Ramcharitamanas (the lake of the deeds of Rama) is one of the greatest works of Hindu literature. Written by Goswami Tulsidas in the 17th century, it was written in Awadhi, a dialect of Hindi, and made the epic Ramayana, till then only read by the privileged few, (mostly upper castes) who knew Sanskrit, available to the common man. This widespread access to the Ramayana stories led to the birth of the tradition of Ramlila, the dramatic enactment of text, all over the north of India.
Tulsidas lived during the reign of Mughal Emperor Akbar (the great, 1556-1605) who was noted for his religious tolerance, emphasised by his promulgation of Din-i-Ilahi, a religion derived from a syncretic mix of Islam, Hinduism, Zoroastrianism and Christianity. To underline the point the Emperor took three principal wives from three religious faiths; Muslim, Hindu and Christian. Presumably due to Akbar’s religious tolerance, the enactment of Ramlila’s beloved text spread through Mughal lands and were adopted by the Phad singers and puppeteers of Rajasthan where they are still performed today (see my earlier post: Facebook for the Gods). Akbar was believed to be dyslexic, so he was read to every day, had a remarkable memory and loved to debate with scholars.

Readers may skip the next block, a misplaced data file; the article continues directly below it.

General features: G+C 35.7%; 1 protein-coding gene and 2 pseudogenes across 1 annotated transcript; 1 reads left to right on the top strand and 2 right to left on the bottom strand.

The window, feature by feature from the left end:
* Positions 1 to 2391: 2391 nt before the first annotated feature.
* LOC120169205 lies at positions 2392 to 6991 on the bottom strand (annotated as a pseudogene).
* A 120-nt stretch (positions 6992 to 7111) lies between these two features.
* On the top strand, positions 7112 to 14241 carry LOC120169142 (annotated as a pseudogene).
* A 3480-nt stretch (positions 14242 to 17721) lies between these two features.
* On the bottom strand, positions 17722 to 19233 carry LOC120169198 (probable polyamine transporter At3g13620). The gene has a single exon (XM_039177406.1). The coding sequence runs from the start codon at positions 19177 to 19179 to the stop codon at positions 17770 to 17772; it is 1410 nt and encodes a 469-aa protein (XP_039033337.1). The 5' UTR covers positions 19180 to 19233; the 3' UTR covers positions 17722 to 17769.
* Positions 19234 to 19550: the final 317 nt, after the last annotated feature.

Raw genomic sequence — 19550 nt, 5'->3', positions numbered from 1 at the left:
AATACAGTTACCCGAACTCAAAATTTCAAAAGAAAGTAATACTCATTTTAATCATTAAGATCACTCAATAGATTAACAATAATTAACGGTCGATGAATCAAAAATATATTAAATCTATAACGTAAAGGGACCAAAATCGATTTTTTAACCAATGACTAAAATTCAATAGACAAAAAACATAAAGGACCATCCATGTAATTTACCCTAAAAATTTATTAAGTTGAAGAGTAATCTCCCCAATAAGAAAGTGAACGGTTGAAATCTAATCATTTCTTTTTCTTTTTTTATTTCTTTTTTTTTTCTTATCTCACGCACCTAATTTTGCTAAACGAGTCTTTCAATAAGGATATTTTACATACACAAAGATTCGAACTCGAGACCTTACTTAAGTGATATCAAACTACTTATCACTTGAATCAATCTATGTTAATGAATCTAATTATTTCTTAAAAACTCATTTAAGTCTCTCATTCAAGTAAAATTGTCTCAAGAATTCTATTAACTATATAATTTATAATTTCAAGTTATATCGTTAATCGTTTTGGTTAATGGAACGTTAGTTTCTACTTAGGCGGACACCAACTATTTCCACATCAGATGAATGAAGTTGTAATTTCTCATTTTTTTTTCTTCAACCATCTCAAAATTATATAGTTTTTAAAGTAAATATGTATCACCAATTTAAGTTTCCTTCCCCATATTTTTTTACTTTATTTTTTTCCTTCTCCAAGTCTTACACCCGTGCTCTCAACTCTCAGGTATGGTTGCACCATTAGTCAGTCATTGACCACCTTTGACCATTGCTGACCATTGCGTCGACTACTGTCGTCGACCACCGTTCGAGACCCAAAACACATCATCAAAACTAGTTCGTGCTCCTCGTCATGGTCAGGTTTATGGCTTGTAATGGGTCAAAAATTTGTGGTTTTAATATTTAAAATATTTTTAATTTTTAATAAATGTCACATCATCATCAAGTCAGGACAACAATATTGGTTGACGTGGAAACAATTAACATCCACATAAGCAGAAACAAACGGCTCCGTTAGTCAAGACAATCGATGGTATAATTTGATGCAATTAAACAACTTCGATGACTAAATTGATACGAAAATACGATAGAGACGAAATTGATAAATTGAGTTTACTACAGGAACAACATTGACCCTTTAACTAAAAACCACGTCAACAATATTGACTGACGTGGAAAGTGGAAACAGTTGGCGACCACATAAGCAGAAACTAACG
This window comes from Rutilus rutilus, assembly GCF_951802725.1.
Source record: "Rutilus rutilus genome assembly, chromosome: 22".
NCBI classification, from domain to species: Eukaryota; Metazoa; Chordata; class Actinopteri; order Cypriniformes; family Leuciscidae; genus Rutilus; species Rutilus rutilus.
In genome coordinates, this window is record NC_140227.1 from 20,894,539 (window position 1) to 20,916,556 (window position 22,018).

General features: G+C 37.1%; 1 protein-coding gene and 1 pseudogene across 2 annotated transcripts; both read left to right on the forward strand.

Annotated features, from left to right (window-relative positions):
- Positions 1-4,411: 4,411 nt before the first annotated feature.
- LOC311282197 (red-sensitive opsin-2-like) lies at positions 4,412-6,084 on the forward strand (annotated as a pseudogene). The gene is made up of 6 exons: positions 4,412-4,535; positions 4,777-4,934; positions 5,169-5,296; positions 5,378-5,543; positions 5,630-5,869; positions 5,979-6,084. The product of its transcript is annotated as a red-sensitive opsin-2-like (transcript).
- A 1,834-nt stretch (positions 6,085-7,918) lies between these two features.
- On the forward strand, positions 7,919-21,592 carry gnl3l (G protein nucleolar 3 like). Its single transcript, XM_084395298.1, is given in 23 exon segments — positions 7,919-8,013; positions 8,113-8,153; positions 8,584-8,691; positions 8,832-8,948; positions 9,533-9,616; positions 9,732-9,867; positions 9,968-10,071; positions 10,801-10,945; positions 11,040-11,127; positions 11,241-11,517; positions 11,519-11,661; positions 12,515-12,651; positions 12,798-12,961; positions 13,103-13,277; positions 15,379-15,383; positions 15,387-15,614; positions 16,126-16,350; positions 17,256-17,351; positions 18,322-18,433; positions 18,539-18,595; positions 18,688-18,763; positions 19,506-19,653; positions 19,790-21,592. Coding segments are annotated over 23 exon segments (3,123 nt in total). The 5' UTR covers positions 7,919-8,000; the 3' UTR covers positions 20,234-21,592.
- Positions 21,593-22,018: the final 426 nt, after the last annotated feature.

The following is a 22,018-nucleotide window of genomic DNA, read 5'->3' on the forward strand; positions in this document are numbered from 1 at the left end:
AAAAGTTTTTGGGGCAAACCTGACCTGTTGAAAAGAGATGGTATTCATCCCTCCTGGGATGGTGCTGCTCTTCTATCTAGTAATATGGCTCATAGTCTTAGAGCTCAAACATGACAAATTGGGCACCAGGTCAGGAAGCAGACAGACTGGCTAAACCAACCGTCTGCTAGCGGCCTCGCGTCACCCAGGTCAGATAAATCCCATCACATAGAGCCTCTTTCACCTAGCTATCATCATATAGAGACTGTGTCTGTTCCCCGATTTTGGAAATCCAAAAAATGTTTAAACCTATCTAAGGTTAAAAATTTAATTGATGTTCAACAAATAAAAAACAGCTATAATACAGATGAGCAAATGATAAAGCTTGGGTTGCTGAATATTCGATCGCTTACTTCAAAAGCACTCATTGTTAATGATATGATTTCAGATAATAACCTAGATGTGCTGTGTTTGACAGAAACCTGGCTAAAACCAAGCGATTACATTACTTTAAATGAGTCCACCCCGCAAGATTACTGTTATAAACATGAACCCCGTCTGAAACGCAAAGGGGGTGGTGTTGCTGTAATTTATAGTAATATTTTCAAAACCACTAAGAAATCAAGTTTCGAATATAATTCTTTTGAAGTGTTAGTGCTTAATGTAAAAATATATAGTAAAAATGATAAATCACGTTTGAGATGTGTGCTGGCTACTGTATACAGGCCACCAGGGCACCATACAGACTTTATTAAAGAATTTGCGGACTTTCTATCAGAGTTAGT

Written in seven kandas or cantos, Tulsidas equated his work with the seven steps leading into the holy waters of a Himalayan lake, Manasarovar. The lake lies on the Tibetan plateau and covers an area of 320 sq. km. The name comes from the Sanskrit words manas, mind, and sarovara, lake and refers to the belief that Lake Manasarovar was created in the mind of Lord Brahma before it was manifested on earth.
Akbar’s acceptance of different religious beliefs led Time magazine to note in 2011 “While the creed (i.e. :Din-i-Ilahi) no longer lingers, the ethos of pluralism and tolerance that defined Akbar’s age underlies the values of the modern republic of India.” Quite a tribute to a dyslexic scholar emperor who died four hundred years ago!
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Very interesting; would be good to know some of the references/sources. Akbar’s ethos also explains the widespread tolerance evident in daily Indian life, despite areas of intolerance and occasional extremism which surfaces, stoked by propaganda.